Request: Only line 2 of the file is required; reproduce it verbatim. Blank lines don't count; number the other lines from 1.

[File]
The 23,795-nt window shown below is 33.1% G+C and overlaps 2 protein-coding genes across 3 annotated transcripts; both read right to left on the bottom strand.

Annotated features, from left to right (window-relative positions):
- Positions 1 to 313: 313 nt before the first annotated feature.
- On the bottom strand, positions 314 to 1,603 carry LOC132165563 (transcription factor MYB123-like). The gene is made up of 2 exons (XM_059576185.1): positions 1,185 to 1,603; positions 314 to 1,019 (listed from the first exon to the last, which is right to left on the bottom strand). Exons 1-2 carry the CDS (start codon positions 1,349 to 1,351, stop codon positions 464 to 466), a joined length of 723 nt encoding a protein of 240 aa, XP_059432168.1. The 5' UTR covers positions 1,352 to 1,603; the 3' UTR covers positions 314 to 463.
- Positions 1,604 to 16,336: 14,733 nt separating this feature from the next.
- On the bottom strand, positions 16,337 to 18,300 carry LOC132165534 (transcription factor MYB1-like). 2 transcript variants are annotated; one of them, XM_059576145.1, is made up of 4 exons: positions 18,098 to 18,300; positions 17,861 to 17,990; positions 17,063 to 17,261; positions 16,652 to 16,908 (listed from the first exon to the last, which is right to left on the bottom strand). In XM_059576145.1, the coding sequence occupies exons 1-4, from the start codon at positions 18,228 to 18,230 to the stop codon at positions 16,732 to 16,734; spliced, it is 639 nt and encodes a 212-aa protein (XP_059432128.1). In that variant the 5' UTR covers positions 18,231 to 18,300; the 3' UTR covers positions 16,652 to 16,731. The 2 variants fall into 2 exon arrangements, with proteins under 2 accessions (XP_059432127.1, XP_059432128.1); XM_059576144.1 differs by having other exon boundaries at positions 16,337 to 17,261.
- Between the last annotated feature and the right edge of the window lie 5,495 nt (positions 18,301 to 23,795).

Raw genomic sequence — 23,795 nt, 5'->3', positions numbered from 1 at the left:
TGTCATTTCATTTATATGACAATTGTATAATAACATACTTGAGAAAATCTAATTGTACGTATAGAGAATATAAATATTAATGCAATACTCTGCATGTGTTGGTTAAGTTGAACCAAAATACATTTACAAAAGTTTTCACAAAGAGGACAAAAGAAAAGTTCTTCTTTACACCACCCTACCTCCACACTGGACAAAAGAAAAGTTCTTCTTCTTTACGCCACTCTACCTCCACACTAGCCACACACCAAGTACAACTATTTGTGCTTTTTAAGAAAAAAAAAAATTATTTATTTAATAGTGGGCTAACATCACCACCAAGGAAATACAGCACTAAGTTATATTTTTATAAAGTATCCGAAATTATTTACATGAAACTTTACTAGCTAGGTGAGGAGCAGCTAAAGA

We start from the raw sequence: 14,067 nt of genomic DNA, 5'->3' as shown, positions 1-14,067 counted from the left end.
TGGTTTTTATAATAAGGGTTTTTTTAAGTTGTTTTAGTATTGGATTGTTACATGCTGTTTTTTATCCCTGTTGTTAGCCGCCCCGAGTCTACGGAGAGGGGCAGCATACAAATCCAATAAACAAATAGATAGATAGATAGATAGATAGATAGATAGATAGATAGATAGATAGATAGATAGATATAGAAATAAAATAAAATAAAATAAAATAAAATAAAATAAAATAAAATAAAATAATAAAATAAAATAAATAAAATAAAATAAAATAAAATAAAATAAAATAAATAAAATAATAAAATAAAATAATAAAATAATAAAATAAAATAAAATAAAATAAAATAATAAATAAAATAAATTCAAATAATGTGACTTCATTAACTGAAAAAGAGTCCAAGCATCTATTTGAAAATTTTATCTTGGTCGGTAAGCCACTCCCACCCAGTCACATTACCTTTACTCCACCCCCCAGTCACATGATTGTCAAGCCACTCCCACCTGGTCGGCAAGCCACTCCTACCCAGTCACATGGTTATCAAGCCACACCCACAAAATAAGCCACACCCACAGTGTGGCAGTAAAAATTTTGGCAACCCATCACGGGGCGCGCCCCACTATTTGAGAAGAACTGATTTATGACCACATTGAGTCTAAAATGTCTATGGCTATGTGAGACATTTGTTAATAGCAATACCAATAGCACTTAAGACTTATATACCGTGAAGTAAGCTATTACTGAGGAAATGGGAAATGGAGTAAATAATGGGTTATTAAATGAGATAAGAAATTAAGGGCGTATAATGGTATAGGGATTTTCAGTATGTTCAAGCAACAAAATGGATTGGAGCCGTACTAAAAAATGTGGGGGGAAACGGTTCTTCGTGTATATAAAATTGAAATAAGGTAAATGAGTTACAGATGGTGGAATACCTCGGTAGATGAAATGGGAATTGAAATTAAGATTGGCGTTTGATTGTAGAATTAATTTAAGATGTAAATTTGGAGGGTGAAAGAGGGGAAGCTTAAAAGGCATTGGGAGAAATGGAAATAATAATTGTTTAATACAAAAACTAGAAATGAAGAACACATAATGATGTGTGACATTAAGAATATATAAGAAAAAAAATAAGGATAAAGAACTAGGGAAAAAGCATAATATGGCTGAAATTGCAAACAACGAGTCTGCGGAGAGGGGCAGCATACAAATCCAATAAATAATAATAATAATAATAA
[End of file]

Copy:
Annotated features, from left to right (window-relative positions):